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What to Do When The Bones of the Foot Collapse

2 minute read

There are 26 bones of the foot! That’s amazing enough but did you know there are 107 ligaments and 19 muscles and tendons? And 33 joints? Now double the number of bones of the foot and you now get 52 bones, 214 ligaments, 38 muscles and tendons, and 66 joints. It’s a complex anatomical structure.

The bones of the foot – well the feet together – comprise about 25% of the bones of your body.

Can you see why your feet are so important to your well-being? One little episode of wearing shoes that fit too tight or high heels for too long has made a great impact on your body.

Because of the sheer number of bones of the foot, doctors and anatomists divide the foot into three areas. This makes the foot easier to discuss, and biomechanically, easier to figure out. These three areas are the forefoot, midfoot and hindfoot.

The bones of the foot in your forefoot include the toes (called phalanges) and the longer bones of the foot the toes connect to, called metatarsals. The bones of the midfoot are the squarish-shaped bones called the cuboid, navicular and three cuneiform bones. These will form the longitudinal arch of the foot. A broad band of tissue called the plantar fascia connects the middle part of the foot to the rest of the foot.

The bones of the foot in your hindfoot make up the heel. These bones are called the talus and calcaneus. They connect to the rest of your leg.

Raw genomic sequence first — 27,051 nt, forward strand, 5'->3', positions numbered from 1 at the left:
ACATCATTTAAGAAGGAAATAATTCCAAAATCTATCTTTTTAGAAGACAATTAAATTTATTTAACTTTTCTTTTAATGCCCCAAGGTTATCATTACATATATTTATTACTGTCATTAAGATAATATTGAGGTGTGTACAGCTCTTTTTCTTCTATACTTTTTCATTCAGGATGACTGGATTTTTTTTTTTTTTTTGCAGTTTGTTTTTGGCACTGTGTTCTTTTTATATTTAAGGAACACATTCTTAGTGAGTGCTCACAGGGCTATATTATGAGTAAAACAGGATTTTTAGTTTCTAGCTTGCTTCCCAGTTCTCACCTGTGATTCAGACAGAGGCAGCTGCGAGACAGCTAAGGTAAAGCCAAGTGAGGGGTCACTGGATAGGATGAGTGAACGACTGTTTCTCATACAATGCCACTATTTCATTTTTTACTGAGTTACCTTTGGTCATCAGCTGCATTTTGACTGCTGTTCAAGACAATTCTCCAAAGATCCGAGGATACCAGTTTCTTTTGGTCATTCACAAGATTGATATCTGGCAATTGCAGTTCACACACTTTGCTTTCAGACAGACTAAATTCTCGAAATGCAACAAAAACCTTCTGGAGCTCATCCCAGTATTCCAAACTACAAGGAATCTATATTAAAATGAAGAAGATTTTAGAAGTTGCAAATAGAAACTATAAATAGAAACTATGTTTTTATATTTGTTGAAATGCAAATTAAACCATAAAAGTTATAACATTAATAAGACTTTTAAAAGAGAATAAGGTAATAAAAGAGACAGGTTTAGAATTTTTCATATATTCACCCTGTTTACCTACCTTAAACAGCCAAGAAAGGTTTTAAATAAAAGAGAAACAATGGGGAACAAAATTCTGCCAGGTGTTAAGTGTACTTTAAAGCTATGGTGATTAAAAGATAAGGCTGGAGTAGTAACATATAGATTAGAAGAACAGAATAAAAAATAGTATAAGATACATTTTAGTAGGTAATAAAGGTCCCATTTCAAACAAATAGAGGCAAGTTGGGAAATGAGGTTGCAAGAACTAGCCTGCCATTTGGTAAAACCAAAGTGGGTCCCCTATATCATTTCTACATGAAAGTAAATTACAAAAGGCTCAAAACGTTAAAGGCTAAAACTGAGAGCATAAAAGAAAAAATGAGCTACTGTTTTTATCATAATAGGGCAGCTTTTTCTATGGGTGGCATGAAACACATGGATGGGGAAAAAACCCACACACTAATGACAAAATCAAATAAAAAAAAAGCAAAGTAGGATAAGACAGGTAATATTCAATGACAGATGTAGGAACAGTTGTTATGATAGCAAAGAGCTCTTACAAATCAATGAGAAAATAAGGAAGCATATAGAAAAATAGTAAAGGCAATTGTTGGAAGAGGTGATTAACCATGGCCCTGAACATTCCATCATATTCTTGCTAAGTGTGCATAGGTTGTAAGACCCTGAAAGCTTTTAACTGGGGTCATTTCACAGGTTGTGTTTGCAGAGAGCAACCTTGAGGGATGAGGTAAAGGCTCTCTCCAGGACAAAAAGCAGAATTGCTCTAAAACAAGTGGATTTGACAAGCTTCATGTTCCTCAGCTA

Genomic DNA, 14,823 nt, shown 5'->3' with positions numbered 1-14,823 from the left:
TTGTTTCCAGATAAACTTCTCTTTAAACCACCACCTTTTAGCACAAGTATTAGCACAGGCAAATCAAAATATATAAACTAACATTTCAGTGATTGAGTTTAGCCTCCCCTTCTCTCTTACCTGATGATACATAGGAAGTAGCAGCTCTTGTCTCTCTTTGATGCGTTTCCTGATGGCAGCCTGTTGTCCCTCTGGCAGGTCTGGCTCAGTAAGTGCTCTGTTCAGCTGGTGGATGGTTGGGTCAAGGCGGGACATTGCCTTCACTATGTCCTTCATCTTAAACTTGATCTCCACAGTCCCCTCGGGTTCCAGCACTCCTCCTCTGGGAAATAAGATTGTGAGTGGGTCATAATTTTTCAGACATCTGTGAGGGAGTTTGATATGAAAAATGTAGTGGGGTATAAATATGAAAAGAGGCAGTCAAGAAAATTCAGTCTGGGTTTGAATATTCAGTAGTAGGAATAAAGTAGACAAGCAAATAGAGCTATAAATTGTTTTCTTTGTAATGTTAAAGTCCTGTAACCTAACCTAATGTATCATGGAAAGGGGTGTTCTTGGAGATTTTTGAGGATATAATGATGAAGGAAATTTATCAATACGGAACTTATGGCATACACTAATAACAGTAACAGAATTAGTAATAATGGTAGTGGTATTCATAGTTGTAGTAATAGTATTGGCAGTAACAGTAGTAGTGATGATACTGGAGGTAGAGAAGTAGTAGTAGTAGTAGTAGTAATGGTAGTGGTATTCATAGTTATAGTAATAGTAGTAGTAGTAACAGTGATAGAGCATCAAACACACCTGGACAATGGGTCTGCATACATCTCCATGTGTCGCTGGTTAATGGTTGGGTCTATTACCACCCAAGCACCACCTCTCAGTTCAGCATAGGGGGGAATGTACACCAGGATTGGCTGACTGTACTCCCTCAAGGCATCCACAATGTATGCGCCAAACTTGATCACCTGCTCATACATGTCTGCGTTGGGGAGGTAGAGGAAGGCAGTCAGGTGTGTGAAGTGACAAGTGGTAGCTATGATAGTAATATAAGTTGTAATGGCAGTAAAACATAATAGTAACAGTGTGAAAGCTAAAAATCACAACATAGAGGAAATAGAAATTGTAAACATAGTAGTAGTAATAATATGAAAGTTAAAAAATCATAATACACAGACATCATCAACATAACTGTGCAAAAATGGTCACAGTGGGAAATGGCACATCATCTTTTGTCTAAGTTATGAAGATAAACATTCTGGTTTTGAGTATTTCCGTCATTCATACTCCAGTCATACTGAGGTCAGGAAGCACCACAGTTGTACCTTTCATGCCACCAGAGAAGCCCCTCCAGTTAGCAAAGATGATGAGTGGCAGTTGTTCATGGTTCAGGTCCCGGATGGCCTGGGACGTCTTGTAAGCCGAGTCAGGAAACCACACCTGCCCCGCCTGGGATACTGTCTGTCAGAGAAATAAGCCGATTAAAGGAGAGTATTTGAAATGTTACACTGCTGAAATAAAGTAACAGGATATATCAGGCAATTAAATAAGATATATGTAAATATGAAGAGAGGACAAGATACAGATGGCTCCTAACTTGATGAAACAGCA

Once you understand the actual bones of the foot, you can now look at their form. You’ll notice that they aren’t built like Lego blocks stacked on top of each other. Instead there’s a shape to them. If they were like Lego blocks, you wouldn’t have flexibility of your foot. However, the bones of the foot are uniquely crafted into a structure that allows a medial longitudinal arch and an arch in the metatarsals.

When you walk, the primary arch of the foot made from the bones of the foot that extend from the metatarsal #1 and 2 to the heel form a bridge-like structure. When the ‘bridge’ collapses, you’ll need arch supports. If the bridge is too high, you’ll also need arch supports. And if you have neutral arches but stand on your feet all day long, you’ll need arch supports.

Whether or not you need arch supports is sheerly dependent on the structure of the bones of the foot, never someone’s opinion.

There are many arch supports to choose from. A good selection can be found at


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